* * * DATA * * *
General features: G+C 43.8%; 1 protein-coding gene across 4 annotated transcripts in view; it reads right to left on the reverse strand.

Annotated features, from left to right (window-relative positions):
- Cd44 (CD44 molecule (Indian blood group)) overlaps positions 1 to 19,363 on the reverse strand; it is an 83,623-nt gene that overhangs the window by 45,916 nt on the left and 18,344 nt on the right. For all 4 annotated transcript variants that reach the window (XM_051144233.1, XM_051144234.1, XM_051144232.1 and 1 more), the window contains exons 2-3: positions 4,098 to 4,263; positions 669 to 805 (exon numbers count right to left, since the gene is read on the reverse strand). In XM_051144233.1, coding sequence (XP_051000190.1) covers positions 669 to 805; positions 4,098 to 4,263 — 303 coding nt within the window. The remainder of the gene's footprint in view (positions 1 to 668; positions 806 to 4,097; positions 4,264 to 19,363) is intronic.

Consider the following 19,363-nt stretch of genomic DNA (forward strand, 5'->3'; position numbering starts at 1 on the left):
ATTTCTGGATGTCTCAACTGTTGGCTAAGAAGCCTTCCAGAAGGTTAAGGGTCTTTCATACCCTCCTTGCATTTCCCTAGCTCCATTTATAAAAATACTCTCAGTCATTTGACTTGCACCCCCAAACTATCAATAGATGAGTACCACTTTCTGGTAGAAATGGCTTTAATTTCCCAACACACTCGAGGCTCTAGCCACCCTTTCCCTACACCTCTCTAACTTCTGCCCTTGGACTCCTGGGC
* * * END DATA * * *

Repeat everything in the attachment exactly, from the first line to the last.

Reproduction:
General features: G+C 43.8%; 1 protein-coding gene across 4 annotated transcripts in view; it reads right to left on the reverse strand.

Annotated features, from left to right (window-relative positions):
- Cd44 (CD44 molecule (Indian blood group)) overlaps positions 1 to 19,363 on the reverse strand; it is an 83,623-nt gene that overhangs the window by 45,916 nt on the left and 18,344 nt on the right. For all 4 annotated transcript variants that reach the window (XM_051144233.1, XM_051144234.1, XM_051144232.1 and 1 more), the window contains exons 2-3: positions 4,098 to 4,263; positions 669 to 805 (exon numbers count right to left, since the gene is read on the reverse strand). In XM_051144233.1, coding sequence (XP_051000190.1) covers positions 669 to 805; positions 4,098 to 4,263 — 303 coding nt within the window. The remainder of the gene's footprint in view (positions 1 to 668; positions 806 to 4,097; positions 4,264 to 19,363) is intronic.

Consider the following 19,363-nt stretch of genomic DNA (forward strand, 5'->3'; position numbering starts at 1 on the left):
ATTTCTGGATGTCTCAACTGTTGGCTAAGAAGCCTTCCAGAAGGTTAAGGGTCTTTCATACCCTCCTTGCATTTCCCTAGCTCCATTTATAAAAATACTCTCAGTCATTTGACTTGCACCCCCAAACTATCAATAGATGAGTACCACTTTCTGGTAGAAATGGCTTTAATTTCCCAACACACTCGAGGCTCTAGCCACCCTTTCCCTACACCTCTCTAACTTCTGCCCTTGGACTCCTGGGC